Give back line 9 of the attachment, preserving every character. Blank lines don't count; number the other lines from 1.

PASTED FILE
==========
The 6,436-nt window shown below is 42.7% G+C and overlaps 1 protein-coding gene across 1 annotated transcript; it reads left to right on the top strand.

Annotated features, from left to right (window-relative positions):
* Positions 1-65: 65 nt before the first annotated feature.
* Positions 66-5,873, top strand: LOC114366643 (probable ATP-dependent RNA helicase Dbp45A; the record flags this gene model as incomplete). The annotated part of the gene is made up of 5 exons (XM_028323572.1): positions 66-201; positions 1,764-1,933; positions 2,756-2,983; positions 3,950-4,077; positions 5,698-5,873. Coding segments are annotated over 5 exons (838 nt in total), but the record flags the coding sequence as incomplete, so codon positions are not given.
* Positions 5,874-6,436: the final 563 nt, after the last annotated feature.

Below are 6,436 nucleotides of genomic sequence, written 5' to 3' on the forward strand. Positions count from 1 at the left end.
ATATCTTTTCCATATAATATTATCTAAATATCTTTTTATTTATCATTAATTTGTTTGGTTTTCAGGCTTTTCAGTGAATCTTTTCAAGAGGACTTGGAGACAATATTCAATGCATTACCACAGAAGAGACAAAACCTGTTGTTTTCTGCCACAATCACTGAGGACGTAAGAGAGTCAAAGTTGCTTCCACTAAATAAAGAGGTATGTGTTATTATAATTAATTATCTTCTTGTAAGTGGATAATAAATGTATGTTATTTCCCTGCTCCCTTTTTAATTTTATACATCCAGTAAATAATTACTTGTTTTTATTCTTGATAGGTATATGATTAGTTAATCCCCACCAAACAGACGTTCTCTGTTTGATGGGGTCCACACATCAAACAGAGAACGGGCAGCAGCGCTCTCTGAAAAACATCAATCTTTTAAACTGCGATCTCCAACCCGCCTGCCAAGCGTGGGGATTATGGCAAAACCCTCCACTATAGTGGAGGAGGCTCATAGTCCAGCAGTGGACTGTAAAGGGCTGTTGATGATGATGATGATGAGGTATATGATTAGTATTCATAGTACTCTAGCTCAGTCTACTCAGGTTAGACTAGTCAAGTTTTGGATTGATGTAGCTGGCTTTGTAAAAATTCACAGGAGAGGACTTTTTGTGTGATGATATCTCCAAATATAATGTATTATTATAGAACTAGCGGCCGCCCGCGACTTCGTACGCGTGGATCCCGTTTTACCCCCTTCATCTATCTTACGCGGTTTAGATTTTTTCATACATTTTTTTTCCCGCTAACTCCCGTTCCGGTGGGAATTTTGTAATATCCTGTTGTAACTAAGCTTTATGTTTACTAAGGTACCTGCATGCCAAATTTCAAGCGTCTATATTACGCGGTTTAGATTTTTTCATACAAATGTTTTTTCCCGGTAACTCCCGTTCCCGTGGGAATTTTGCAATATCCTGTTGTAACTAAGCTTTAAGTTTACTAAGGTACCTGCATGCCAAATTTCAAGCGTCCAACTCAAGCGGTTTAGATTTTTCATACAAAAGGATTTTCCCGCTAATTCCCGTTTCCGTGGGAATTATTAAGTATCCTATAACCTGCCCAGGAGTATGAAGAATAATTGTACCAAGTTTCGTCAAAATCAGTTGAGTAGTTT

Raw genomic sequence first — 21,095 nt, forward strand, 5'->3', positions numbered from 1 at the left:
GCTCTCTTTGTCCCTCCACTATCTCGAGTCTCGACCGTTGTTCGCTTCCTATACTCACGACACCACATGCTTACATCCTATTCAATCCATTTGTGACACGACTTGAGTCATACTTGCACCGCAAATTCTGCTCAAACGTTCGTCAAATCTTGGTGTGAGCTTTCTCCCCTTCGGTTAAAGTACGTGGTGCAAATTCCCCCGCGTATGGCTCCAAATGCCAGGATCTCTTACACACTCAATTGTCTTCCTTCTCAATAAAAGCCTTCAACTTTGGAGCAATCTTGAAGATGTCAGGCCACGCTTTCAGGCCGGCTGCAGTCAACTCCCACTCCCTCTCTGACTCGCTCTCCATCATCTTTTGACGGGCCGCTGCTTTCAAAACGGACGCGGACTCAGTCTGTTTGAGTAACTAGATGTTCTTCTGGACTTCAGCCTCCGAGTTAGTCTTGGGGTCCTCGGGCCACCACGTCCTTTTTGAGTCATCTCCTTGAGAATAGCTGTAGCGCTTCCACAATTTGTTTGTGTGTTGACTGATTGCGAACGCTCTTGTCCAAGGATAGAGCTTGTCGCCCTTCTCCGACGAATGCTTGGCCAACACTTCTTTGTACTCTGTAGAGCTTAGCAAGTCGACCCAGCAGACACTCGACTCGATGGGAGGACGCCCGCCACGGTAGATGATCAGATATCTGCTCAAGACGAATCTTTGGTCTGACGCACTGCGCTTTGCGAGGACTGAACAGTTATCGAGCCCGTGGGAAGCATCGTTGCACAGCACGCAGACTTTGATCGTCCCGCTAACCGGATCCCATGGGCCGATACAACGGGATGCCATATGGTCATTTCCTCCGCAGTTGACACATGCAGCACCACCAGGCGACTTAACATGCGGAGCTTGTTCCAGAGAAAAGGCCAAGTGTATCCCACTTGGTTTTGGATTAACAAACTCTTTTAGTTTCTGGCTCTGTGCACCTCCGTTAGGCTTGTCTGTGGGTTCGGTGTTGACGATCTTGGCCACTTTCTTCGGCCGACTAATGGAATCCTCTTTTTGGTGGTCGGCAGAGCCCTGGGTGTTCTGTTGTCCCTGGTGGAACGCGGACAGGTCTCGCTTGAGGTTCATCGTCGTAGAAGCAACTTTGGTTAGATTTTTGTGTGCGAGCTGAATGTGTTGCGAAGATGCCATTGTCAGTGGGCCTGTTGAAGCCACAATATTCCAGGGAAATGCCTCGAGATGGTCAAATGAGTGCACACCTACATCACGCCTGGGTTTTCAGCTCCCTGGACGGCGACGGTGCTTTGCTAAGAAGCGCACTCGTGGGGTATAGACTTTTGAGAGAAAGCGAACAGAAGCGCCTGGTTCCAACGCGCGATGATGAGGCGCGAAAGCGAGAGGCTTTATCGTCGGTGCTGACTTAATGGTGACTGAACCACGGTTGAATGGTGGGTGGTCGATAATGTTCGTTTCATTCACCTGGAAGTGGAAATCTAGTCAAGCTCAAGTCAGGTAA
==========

GCTCTCTTTGTCCCTCCACTATCTCGAGTCTCGACCGTTGTTCGCTTCCTATACTCACGACACCACATGCTTACATCCTATTCAATCCATTTGTGACACGACTTGAGTCATACTTGCACCGCAAATTCTGCTCAAACGTTCGTCAAATCTTGGTGTGAGCTTTCTCCCCTTCGGTTAAAGTACGTGGTGCAAATTCCCCCGCGTATGGCTCCAAATGCCAGGATCTCTTACACACTCAATTGTCTTCCTTCTCAATAAAAGCCTTCAACTTTGGAGCAATCTTGAAGATGTCAGGCCACGCTTTCAGGCCGGCTGCAGTCAACTCCCACTCCCTCTCTGACTCGCTCTCCATCATCTTTTGACGGGCCGCTGCTTTCAAAACGGACGCGGACTCAGTCTGTTTGAGTAACTAGATGTTCTTCTGGACTTCAGCCTCCGAGTTAGTCTTGGGGTCCTCGGGCCACCACGTCCTTTTTGAGTCATCTCCTTGAGAATAGCTGTAGCGCTTCCACAATTTGTTTGTGTGTTGACTGATTGCGAACGCTCTTGTCCAAGGATAGAGCTTGTCGCCCTTCTCCGACGAATGCTTGGCCAACACTTCTTTGTACTCTGTAGAGCTTAGCAAGTCGACCCAGCAGACACTCGACTCGATGGGAGGACGCCCGCCACGGTAGATGATCAGATATCTGCTCAAGACGAATCTTTGGTCTGACGCACTGCGCTTTGCGAGGACTGAACAGTTATCGAGCCCGTGGGAAGCATCGTTGCACAGCACGCAGACTTTGATCGTCCCGCTAACCGGATCCCATGGGCCGATACAACGGGATGCCATATGGTCATTTCCTCCGCAGTTGACACATGCAGCACCACCAGGCGACTTAACATGCGGAGCTTGTTCCAGAGAAAAGGCCAAGTGTATCCCACTTGGTTTTGGATTAACAAACTCTTTTAGTTTCTGGCTCTGTGCACCTCCGTTAGGCTTGTCTGTGGGTTCGGTGTTGACGATCTTGGCCACTTTCTTCGGCCGACTAATGGAATCCTCTTTTTGGTGGTCGGCAGAGCCCTGGGTGTTCTGTTGTCCCTGGTGGAACGCGGACAGGTCTCGCTTGAGGTTCATCGTCGTAGAAGCAACTTTGGTTAGATTTTTGTGTGCGAGCTGAATGTGTTGCGAAGATGCCATTGTCAGTGGGCCTGTTGAAGCCACAATATTCCAGGGAAATGCCTCGAGATGGTCAAATGAGTGCACACCTACATCACGCCTGGGTTTTCAGCTCCCTGGACGGCGACGGTGCTTTGCTAAGAAGCGCACTCGTGGGGTATAGACTTTTGAGAGAAAGCGAACAGAAGCGCCTGGTTCCAACGCGCGATGATGAGGCGCGAAAGCGAGAGGCTTTATCGTCGGTGCTGACTTAATGGTGACTGAACCACGGTTGAATGGTGGGTGGTCGATAATGTTCGTTTCATTCACCTGGAAGTGGAAATCTAGTCAAGCTCAAGTCAGGTAA